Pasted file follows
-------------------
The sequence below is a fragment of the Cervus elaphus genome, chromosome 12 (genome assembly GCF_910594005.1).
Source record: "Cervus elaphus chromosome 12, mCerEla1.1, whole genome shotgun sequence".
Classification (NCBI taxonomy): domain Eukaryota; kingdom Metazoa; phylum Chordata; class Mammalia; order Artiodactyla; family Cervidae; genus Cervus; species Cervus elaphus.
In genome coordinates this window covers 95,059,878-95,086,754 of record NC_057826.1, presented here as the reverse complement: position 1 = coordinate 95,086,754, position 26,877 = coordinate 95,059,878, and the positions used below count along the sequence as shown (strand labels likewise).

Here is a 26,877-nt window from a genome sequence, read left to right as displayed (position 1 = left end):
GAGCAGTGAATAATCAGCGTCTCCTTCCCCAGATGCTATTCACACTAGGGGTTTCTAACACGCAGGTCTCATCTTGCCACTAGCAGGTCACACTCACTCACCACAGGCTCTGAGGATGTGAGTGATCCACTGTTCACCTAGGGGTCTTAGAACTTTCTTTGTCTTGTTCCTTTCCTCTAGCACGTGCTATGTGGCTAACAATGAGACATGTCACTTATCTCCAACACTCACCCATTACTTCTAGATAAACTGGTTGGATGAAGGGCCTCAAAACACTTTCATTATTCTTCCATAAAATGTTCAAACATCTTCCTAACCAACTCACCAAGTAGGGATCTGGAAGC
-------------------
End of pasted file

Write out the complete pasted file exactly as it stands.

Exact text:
The sequence below is a fragment of the Cervus elaphus genome, chromosome 12 (genome assembly GCF_910594005.1).
Source record: "Cervus elaphus chromosome 12, mCerEla1.1, whole genome shotgun sequence".
Classification (NCBI taxonomy): domain Eukaryota; kingdom Metazoa; phylum Chordata; class Mammalia; order Artiodactyla; family Cervidae; genus Cervus; species Cervus elaphus.
In genome coordinates this window covers 95,059,878-95,086,754 of record NC_057826.1, presented here as the reverse complement: position 1 = coordinate 95,086,754, position 26,877 = coordinate 95,059,878, and the positions used below count along the sequence as shown (strand labels likewise).

Here is a 26,877-nt window from a genome sequence, read left to right as displayed (position 1 = left end):
GAGCAGTGAATAATCAGCGTCTCCTTCCCCAGATGCTATTCACACTAGGGGTTTCTAACACGCAGGTCTCATCTTGCCACTAGCAGGTCACACTCACTCACCACAGGCTCTGAGGATGTGAGTGATCCACTGTTCACCTAGGGGTCTTAGAACTTTCTTTGTCTTGTTCCTTTCCTCTAGCACGTGCTATGTGGCTAACAATGAGACATGTCACTTATCTCCAACACTCACCCATTACTTCTAGATAAACTGGTTGGATGAAGGGCCTCAAAACACTTTCATTATTCTTCCATAAAATGTTCAAACATCTTCCTAACCAACTCACCAAGTAGGGATCTGGAAGC